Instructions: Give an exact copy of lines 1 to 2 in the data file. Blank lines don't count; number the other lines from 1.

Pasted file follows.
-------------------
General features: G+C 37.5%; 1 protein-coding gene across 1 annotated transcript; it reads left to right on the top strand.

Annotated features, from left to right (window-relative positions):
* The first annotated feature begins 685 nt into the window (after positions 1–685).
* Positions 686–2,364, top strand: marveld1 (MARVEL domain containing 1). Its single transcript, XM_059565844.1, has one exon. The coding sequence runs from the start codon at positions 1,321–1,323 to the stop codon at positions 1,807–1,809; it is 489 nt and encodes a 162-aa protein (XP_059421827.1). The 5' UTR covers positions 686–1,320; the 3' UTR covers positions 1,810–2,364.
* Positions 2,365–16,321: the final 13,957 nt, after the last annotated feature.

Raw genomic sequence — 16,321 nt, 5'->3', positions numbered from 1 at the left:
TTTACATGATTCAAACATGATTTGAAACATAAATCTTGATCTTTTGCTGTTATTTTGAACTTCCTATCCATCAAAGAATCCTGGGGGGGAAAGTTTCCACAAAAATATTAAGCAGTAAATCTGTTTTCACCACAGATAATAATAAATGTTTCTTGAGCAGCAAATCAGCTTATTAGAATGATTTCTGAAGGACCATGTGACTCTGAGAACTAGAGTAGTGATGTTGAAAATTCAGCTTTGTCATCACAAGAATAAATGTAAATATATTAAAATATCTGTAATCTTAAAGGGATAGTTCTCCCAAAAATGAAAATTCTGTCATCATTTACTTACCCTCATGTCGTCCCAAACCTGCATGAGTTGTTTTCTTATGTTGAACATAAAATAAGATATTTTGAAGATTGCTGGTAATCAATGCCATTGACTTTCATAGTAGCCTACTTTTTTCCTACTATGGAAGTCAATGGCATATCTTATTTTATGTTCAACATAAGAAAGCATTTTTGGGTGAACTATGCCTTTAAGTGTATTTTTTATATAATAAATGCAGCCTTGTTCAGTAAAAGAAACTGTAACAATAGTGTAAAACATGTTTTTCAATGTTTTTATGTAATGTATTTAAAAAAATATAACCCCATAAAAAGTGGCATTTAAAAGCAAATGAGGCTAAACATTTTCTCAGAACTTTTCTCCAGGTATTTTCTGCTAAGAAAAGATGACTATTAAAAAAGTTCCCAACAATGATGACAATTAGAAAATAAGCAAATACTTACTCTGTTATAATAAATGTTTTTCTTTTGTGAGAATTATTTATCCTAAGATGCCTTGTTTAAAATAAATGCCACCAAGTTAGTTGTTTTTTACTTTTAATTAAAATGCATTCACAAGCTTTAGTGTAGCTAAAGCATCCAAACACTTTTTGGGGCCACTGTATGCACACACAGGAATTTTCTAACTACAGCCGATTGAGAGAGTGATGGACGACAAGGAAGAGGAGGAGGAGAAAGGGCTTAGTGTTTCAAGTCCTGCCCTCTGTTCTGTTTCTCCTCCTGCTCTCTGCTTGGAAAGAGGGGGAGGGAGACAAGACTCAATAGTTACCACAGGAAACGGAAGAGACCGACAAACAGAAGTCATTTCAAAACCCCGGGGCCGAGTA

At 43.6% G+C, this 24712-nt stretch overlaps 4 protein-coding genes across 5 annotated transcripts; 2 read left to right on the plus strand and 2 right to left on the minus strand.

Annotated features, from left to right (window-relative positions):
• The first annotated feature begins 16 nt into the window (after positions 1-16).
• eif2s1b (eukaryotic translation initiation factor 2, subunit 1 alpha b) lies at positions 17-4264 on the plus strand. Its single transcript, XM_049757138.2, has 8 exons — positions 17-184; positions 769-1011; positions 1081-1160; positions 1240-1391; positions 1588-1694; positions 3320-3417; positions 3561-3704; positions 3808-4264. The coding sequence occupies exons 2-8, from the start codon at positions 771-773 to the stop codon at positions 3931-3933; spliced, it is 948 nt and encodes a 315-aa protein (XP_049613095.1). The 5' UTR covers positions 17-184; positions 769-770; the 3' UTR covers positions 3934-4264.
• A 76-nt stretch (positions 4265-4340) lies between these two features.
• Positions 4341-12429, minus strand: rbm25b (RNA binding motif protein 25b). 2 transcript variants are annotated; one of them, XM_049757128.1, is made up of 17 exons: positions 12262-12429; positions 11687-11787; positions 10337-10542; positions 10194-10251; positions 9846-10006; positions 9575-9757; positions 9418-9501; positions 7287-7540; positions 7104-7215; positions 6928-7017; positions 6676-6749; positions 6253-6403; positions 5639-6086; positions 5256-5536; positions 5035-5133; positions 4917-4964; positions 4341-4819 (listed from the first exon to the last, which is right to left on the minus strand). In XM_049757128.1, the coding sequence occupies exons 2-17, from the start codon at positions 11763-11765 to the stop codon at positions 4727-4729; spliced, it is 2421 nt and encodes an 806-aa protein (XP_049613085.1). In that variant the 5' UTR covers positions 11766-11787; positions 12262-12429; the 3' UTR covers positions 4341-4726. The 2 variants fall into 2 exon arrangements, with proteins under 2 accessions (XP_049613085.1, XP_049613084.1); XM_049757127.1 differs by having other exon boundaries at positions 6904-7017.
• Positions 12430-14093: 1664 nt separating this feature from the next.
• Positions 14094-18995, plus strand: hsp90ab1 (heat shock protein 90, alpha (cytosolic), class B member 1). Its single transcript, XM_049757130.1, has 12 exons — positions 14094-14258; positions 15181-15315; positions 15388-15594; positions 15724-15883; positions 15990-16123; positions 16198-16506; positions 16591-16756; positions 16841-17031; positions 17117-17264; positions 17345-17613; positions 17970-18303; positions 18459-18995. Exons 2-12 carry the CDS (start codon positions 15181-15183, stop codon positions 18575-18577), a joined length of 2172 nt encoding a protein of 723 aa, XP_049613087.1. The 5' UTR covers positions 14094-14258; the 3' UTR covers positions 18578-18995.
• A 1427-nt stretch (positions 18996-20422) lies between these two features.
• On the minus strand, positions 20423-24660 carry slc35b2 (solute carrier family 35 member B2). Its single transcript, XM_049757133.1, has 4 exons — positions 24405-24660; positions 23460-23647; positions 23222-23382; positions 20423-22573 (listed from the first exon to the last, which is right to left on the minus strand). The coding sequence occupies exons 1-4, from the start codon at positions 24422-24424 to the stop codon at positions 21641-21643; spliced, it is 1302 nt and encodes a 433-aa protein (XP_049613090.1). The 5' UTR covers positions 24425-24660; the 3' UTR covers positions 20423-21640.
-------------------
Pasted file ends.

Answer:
General features: G+C 37.5%; 1 protein-coding gene across 1 annotated transcript; it reads left to right on the top strand.

Annotated features, from left to right (window-relative positions):